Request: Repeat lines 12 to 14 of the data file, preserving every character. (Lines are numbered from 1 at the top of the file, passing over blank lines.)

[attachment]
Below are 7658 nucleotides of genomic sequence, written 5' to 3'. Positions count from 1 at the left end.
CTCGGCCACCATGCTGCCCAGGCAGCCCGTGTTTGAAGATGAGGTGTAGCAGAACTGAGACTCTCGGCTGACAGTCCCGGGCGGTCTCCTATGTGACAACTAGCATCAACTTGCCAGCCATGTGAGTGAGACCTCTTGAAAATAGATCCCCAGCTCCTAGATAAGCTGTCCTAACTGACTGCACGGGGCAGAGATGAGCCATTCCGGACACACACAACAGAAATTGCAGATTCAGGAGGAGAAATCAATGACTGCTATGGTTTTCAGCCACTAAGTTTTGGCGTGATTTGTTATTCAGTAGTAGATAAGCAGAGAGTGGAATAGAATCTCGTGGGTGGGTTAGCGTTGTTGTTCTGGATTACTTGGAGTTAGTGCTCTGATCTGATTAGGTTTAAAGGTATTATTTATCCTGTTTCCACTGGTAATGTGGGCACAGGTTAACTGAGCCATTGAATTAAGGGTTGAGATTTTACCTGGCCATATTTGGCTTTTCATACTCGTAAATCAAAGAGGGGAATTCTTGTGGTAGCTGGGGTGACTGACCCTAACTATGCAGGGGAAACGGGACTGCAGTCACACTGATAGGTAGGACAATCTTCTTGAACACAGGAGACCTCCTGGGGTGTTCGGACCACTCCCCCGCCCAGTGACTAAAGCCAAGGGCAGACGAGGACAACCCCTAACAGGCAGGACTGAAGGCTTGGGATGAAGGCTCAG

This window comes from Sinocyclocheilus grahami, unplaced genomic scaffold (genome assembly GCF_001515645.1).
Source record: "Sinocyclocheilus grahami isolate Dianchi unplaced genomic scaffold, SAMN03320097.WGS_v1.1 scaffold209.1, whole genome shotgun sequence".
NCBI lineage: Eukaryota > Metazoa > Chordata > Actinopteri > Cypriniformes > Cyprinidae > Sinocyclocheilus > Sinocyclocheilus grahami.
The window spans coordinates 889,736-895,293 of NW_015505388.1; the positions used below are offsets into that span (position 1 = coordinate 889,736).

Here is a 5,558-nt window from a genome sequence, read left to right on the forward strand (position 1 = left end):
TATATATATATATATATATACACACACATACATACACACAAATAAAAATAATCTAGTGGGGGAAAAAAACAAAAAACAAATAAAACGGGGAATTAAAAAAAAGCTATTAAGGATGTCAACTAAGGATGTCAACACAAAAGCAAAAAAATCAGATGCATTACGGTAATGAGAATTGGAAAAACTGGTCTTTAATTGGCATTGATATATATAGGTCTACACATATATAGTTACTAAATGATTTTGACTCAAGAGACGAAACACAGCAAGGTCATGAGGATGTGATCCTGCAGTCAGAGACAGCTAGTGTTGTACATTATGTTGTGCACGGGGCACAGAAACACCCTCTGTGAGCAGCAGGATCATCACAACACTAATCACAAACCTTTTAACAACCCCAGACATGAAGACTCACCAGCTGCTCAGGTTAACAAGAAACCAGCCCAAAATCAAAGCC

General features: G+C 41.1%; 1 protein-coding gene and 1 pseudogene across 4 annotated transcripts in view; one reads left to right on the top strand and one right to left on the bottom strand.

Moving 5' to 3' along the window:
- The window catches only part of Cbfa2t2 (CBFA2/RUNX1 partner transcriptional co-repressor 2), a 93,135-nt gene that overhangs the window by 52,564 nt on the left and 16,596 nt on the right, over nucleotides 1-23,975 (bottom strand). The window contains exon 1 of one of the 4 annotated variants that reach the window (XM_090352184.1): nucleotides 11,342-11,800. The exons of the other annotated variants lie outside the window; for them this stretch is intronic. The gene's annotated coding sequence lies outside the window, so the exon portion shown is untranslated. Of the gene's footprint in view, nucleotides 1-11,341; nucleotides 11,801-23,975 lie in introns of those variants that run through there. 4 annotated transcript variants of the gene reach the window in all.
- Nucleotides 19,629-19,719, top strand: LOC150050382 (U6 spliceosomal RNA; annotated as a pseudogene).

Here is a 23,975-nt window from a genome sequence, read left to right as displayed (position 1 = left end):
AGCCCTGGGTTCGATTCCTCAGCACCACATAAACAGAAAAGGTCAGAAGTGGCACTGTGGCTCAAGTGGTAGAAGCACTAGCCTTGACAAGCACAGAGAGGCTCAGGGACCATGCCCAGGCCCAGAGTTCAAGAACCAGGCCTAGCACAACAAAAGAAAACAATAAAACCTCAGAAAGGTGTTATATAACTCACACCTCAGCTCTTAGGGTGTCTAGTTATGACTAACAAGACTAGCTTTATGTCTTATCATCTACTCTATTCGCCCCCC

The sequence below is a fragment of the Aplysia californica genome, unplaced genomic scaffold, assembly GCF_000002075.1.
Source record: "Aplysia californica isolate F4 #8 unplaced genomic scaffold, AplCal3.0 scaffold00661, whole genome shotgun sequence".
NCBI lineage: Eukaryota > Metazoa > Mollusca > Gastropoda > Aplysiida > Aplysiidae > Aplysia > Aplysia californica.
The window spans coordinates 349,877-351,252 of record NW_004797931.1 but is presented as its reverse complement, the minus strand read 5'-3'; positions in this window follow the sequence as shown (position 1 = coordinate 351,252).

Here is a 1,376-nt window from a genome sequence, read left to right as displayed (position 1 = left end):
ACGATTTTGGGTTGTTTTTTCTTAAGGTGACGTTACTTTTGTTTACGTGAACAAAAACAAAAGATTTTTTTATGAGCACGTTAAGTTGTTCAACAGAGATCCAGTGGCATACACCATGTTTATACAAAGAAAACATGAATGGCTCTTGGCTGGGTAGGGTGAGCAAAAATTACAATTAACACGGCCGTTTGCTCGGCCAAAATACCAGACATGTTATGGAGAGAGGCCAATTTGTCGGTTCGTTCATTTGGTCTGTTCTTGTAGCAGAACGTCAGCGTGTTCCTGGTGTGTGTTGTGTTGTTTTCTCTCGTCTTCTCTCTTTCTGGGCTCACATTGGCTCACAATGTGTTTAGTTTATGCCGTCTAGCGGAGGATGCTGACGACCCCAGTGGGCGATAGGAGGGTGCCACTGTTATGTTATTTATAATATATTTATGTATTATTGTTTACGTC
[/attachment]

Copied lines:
- Nucleotides 19,629-19,719, top strand: LOC150050382 (U6 spliceosomal RNA; annotated as a pseudogene).

Here is a 23,975-nt window from a genome sequence, read left to right as displayed (position 1 = left end):
AGCCCTGGGTTCGATTCCTCAGCACCACATAAACAGAAAAGGTCAGAAGTGGCACTGTGGCTCAAGTGGTAGAAGCACTAGCCTTGACAAGCACAGAGAGGCTCAGGGACCATGCCCAGGCCCAGAGTTCAAGAACCAGGCCTAGCACAACAAAAGAAAACAATAAAACCTCAGAAAGGTGTTATATAACTCACACCTCAGCTCTTAGGGTGTCTAGTTATGACTAACAAGACTAGCTTTATGTCTTATCATCTACTCTATTCGCCCCCC